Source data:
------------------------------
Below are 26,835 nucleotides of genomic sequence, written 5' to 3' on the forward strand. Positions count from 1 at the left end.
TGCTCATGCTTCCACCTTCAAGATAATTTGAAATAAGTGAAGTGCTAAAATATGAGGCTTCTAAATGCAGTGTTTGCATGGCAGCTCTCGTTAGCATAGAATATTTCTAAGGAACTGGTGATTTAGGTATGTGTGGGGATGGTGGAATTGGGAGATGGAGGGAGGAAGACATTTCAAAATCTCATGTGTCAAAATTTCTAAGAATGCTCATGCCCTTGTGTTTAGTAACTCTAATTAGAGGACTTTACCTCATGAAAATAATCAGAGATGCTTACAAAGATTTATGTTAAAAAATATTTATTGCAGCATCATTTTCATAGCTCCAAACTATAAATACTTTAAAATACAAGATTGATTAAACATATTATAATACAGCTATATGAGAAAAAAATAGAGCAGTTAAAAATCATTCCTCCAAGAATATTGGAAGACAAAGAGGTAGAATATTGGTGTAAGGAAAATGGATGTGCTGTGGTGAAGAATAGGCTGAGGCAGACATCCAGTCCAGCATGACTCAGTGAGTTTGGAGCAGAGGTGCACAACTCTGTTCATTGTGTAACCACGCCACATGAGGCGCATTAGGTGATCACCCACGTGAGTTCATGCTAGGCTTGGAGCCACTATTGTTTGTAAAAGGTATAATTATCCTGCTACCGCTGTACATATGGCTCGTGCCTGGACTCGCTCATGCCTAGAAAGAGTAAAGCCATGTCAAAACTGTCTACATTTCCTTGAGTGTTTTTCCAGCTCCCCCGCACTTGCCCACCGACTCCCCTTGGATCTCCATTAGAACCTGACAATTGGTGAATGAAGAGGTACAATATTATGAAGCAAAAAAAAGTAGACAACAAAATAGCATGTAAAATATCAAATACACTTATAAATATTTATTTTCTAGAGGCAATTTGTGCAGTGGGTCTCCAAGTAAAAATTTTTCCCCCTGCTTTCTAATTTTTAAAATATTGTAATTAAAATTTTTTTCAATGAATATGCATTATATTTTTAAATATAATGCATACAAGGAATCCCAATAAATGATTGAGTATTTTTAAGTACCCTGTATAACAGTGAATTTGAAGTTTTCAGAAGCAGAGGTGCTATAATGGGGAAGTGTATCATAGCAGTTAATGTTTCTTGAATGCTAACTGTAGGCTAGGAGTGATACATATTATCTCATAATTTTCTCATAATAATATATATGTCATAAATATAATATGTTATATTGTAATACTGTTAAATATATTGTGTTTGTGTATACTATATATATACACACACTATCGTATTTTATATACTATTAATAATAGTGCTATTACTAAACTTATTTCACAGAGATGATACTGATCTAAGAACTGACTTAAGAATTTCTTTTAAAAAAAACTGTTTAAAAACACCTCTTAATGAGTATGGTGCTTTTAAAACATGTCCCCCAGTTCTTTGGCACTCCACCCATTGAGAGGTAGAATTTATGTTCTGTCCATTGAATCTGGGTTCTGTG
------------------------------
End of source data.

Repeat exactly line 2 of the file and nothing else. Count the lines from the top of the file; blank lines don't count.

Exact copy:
TGCTCATGCTTCCACCTTCAAGATAATTTGAAATAAGTGAAGTGCTAAAATATGAGGCTTCTAAATGCAGTGTTTGCATGGCAGCTCTCGTTAGCATAGAATATTTCTAAGGAACTGGTGATTTAGGTATGTGTGGGGATGGTGGAATTGGGAGATGGAGGGAGGAAGACATTTCAAAATCTCATGTGTCAAAATTTCTAAGAATGCTCATGCCCTTGTGTTTAGTAACTCTAATTAGAGGACTTTACCTCATGAAAATAATCAGAGATGCTTACAAAGATTTATGTTAAAAAATATTTATTGCAGCATCATTTTCATAGCTCCAAACTATAAATACTTTAAAATACAAGATTGATTAAACATATTATAATACAGCTATATGAGAAAAAAATAGAGCAGTTAAAAATCATTCCTCCAAGAATATTGGAAGACAAAGAGGTAGAATATTGGTGTAAGGAAAATGGATGTGCTGTGGTGAAGAATAGGCTGAGGCAGACATCCAGTCCAGCATGACTCAGTGAGTTTGGAGCAGAGGTGCACAACTCTGTTCATTGTGTAACCACGCCACATGAGGCGCATTAGGTGATCACCCACGTGAGTTCATGCTAGGCTTGGAGCCACTATTGTTTGTAAAAGGTATAATTATCCTGCTACCGCTGTACATATGGCTCGTGCCTGGACTCGCTCATGCCTAGAAAGAGTAAAGCCATGTCAAAACTGTCTACATTTCCTTGAGTGTTTTTCCAGCTCCCCCGCACTTGCCCACCGACTCCCCTTGGATCTCCATTAGAACCTGACAATTGGTGAATGAAGAGGTACAATATTATGAAGCAAAAAAAAGTAGACAACAAAATAGCATGTAAAATATCAAATACACTTATAAATATTTATTTTCTAGAGGCAATTTGTGCAGTGGGTCTCCAAGTAAAAATTTTTCCCCCTGCTTTCTAATTTTTAAAATATTGTAATTAAAATTTTTTTCAATGAATATGCATTATATTTTTAAATATAATGCATACAAGGAATCCCAATAAATGATTGAGTATTTTTAAGTACCCTGTATAACAGTGAATTTGAAGTTTTCAGAAGCAGAGGTGCTATAATGGGGAAGTGTATCATAGCAGTTAATGTTTCTTGAATGCTAACTGTAGGCTAGGAGTGATACATATTATCTCATAATTTTCTCATAATAATATATATGTCATAAATATAATATGTTATATTGTAATACTGTTAAATATATTGTGTTTGTGTATACTATATATATACACACACTATCGTATTTTATATACTATTAATAATAGTGCTATTACTAAACTTATTTCACAGAGATGATACTGATCTAAGAACTGACTTAAGAATTTCTTTTAAAAAAAACTGTTTAAAAACACCTCTTAATGAGTATGGTGCTTTTAAAACATGTCCCCCAGTTCTTTGGCACTCCACCCATTGAGAGGTAGAATTTATGTTCTGTCCATTGAATCTGGGTTCTGTG